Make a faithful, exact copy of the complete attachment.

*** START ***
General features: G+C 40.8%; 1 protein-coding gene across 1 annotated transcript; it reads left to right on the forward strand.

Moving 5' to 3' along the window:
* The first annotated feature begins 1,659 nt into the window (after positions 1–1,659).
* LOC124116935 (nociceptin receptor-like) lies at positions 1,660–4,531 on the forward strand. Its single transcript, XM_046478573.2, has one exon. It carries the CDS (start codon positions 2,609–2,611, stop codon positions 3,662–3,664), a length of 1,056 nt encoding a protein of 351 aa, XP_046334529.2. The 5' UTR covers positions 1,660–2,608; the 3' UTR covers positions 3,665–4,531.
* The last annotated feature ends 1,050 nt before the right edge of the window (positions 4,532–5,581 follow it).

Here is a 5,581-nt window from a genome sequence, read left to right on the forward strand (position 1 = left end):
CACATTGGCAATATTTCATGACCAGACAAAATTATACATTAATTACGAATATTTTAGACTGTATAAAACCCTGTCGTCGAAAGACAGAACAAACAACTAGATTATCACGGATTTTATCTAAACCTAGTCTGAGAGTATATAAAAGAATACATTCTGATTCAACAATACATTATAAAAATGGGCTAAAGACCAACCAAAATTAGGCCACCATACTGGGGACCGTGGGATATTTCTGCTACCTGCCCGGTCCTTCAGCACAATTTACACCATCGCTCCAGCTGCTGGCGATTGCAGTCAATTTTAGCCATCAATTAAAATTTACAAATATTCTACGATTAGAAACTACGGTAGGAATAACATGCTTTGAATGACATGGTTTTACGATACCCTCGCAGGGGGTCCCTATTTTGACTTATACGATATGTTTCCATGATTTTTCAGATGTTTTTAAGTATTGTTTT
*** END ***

General features: G+C 40.8%; 1 protein-coding gene across 1 annotated transcript; it reads left to right on the forward strand.

Moving 5' to 3' along the window:
* The first annotated feature begins 1,659 nt into the window (after positions 1–1,659).
* LOC124116935 (nociceptin receptor-like) lies at positions 1,660–4,531 on the forward strand. Its single transcript, XM_046478573.2, has one exon. It carries the CDS (start codon positions 2,609–2,611, stop codon positions 3,662–3,664), a length of 1,056 nt encoding a protein of 351 aa, XP_046334529.2. The 5' UTR covers positions 1,660–2,608; the 3' UTR covers positions 3,665–4,531.
* The last annotated feature ends 1,050 nt before the right edge of the window (positions 4,532–5,581 follow it).

Here is a 5,581-nt window from a genome sequence, read left to right on the forward strand (position 1 = left end):
CACATTGGCAATATTTCATGACCAGACAAAATTATACATTAATTACGAATATTTTAGACTGTATAAAACCCTGTCGTCGAAAGACAGAACAAACAACTAGATTATCACGGATTTTATCTAAACCTAGTCTGAGAGTATATAAAAGAATACATTCTGATTCAACAATACATTATAAAAATGGGCTAAAGACCAACCAAAATTAGGCCACCATACTGGGGACCGTGGGATATTTCTGCTACCTGCCCGGTCCTTCAGCACAATTTACACCATCGCTCCAGCTGCTGGCGATTGCAGTCAATTTTAGCCATCAATTAAAATTTACAAATATTCTACGATTAGAAACTACGGTAGGAATAACATGCTTTGAATGACATGGTTTTACGATACCCTCGCAGGGGGTCCCTATTTTGACTTATACGATATGTTTCCATGATTTTTCAGATGTTTTTAAGTATTGTTTT